Anytime I’ve asked anyone what Leslie Vryenhoek’s new novel is about, people have always said, “It’s about debt.” Which actually turns out to be true, but makes the book sound much less interesting and engaging than it actually is. While I love a novel that has big ideas behind it, I don’t pick up a book to read about ideas; I want to read about people.
So, here’s what Ledger of the Open Hand is about, according to me: it’s about Meriel-Claire, who leaves her prairie small town to go to college in the 1980s and embarks on a lifelong friendship with her wealthy, gifted, larger-than-life roommate Daneen. Meriel-Claire thinks of herself as being a little smaller-than-life in comparison: her family, her background, her aspirations are all quite ordinary.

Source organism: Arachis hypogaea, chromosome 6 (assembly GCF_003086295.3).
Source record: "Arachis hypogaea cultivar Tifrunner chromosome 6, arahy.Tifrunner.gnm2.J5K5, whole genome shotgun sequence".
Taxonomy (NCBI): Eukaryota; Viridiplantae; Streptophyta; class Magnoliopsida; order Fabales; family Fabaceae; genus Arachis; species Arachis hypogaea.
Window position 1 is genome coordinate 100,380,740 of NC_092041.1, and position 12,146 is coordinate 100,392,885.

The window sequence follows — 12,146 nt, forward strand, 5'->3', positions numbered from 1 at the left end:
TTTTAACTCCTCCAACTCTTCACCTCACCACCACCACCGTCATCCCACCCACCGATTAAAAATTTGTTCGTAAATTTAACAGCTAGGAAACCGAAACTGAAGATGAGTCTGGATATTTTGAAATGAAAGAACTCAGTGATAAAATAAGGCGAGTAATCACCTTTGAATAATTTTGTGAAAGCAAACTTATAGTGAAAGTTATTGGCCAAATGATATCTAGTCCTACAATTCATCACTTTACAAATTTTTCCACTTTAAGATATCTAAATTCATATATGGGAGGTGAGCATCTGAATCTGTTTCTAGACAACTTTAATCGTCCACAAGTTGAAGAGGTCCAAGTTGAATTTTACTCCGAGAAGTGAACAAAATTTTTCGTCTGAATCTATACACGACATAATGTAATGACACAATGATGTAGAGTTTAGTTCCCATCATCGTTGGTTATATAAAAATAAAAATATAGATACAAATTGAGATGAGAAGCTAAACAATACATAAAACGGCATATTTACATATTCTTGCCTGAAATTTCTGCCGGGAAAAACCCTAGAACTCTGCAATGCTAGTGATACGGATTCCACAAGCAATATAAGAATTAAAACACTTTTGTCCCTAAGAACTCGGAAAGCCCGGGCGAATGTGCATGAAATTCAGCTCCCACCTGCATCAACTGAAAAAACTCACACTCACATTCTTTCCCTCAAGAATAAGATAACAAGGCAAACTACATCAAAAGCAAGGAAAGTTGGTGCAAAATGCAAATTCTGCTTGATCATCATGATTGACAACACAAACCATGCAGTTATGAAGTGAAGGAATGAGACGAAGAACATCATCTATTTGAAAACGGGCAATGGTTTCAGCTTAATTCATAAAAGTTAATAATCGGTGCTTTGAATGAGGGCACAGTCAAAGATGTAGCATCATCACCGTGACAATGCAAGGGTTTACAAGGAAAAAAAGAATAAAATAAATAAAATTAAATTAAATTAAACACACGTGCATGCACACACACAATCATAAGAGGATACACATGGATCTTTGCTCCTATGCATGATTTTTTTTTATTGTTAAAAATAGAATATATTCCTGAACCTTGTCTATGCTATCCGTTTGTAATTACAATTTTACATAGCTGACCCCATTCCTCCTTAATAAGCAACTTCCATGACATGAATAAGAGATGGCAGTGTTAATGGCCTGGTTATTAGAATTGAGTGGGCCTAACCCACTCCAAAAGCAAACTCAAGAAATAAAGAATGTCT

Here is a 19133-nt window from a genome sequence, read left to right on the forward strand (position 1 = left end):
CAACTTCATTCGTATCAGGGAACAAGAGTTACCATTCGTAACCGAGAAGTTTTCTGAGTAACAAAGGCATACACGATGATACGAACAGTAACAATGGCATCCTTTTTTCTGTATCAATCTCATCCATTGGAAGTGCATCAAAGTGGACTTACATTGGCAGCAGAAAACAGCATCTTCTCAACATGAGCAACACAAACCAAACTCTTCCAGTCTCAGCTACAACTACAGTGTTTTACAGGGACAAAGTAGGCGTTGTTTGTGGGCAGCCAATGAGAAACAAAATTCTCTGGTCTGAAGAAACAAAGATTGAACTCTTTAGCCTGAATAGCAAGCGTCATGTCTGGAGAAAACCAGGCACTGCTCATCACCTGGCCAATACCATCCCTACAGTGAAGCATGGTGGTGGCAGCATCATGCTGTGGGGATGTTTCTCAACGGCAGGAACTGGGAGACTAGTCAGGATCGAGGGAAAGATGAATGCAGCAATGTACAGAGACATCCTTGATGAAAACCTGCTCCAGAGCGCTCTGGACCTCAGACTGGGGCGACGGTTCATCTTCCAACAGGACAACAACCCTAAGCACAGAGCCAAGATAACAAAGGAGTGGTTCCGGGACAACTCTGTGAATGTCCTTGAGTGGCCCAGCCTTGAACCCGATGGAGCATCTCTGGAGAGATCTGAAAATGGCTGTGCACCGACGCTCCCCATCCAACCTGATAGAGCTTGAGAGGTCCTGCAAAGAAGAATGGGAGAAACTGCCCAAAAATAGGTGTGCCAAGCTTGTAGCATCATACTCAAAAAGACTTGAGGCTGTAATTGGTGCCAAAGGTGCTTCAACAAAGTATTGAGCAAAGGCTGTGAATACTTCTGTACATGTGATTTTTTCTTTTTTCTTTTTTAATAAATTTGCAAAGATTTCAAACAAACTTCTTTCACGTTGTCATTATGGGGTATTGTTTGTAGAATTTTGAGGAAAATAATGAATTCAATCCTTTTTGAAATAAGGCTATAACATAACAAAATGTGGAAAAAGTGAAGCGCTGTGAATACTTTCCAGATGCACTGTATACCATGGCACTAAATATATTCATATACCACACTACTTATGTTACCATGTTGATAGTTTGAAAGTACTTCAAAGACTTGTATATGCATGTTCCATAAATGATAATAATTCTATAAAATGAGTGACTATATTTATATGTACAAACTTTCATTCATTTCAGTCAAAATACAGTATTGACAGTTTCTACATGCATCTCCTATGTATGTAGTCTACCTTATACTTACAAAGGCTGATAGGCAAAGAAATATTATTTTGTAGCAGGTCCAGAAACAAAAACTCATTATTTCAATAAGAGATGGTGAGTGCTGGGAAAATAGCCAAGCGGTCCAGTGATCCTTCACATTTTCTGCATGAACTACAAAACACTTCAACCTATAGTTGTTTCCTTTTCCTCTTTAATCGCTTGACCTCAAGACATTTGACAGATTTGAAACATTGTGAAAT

The book is about debt in the most basic sense that Meriel eventually ends up working as a debt counsellor, but it’s about debt in the deeper sense that it explores the debts, financial and emotional, that we end up owing each other — in friendship, in romance, and especially in families. The novel follows Meriel, Daneen, and Meriel’s family through decades of life, exploring how these debts accumulate and burden us, and how free we can ever actually be. Though there were moments throughout the book when I found myself wanting to shake Meriel a little and give her a good slap, to me that’s just a sign that I’m engaged with the book and caring about the characters. I found this an engaging and enjoyable read from the first page to the last.